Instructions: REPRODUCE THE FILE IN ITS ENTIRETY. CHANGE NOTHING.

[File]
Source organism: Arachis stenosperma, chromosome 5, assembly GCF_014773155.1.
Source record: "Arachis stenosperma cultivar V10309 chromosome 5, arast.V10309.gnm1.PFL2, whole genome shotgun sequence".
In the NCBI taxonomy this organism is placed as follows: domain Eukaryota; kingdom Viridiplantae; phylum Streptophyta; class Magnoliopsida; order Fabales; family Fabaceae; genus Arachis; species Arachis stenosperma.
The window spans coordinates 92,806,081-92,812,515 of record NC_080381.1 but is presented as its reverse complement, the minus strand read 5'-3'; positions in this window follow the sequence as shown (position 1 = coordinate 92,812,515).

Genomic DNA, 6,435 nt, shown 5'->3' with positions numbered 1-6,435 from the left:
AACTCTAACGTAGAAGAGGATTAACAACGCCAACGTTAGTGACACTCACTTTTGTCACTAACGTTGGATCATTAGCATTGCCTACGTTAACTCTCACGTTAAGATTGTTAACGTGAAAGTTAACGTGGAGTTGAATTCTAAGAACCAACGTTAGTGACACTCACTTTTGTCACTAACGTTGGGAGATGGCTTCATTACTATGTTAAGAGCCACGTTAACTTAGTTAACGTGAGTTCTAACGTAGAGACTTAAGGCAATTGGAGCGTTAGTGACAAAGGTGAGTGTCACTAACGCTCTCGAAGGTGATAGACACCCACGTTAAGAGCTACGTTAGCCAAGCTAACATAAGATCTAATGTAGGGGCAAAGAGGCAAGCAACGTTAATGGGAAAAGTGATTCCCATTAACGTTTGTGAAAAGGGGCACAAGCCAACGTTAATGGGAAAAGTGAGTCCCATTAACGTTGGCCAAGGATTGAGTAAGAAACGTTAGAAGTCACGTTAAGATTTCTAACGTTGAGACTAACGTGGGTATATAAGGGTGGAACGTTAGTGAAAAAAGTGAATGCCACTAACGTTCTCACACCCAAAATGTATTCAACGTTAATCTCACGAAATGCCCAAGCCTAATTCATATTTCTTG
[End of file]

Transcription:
Source organism: Arachis stenosperma, chromosome 5, assembly GCF_014773155.1.
Source record: "Arachis stenosperma cultivar V10309 chromosome 5, arast.V10309.gnm1.PFL2, whole genome shotgun sequence".
In the NCBI taxonomy this organism is placed as follows: domain Eukaryota; kingdom Viridiplantae; phylum Streptophyta; class Magnoliopsida; order Fabales; family Fabaceae; genus Arachis; species Arachis stenosperma.
The window spans coordinates 92,806,081-92,812,515 of record NC_080381.1 but is presented as its reverse complement, the minus strand read 5'-3'; positions in this window follow the sequence as shown (position 1 = coordinate 92,812,515).

Genomic DNA, 6,435 nt, shown 5'->3' with positions numbered 1-6,435 from the left:
AACTCTAACGTAGAAGAGGATTAACAACGCCAACGTTAGTGACACTCACTTTTGTCACTAACGTTGGATCATTAGCATTGCCTACGTTAACTCTCACGTTAAGATTGTTAACGTGAAAGTTAACGTGGAGTTGAATTCTAAGAACCAACGTTAGTGACACTCACTTTTGTCACTAACGTTGGGAGATGGCTTCATTACTATGTTAAGAGCCACGTTAACTTAGTTAACGTGAGTTCTAACGTAGAGACTTAAGGCAATTGGAGCGTTAGTGACAAAGGTGAGTGTCACTAACGCTCTCGAAGGTGATAGACACCCACGTTAAGAGCTACGTTAGCCAAGCTAACATAAGATCTAATGTAGGGGCAAAGAGGCAAGCAACGTTAATGGGAAAAGTGATTCCCATTAACGTTTGTGAAAAGGGGCACAAGCCAACGTTAATGGGAAAAGTGAGTCCCATTAACGTTGGCCAAGGATTGAGTAAGAAACGTTAGAAGTCACGTTAAGATTTCTAACGTTGAGACTAACGTGGGTATATAAGGGTGGAACGTTAGTGAAAAAAGTGAATGCCACTAACGTTCTCACACCCAAAATGTATTCAACGTTAATCTCACGAAATGCCCAAGCCTAATTCATATTTCTTG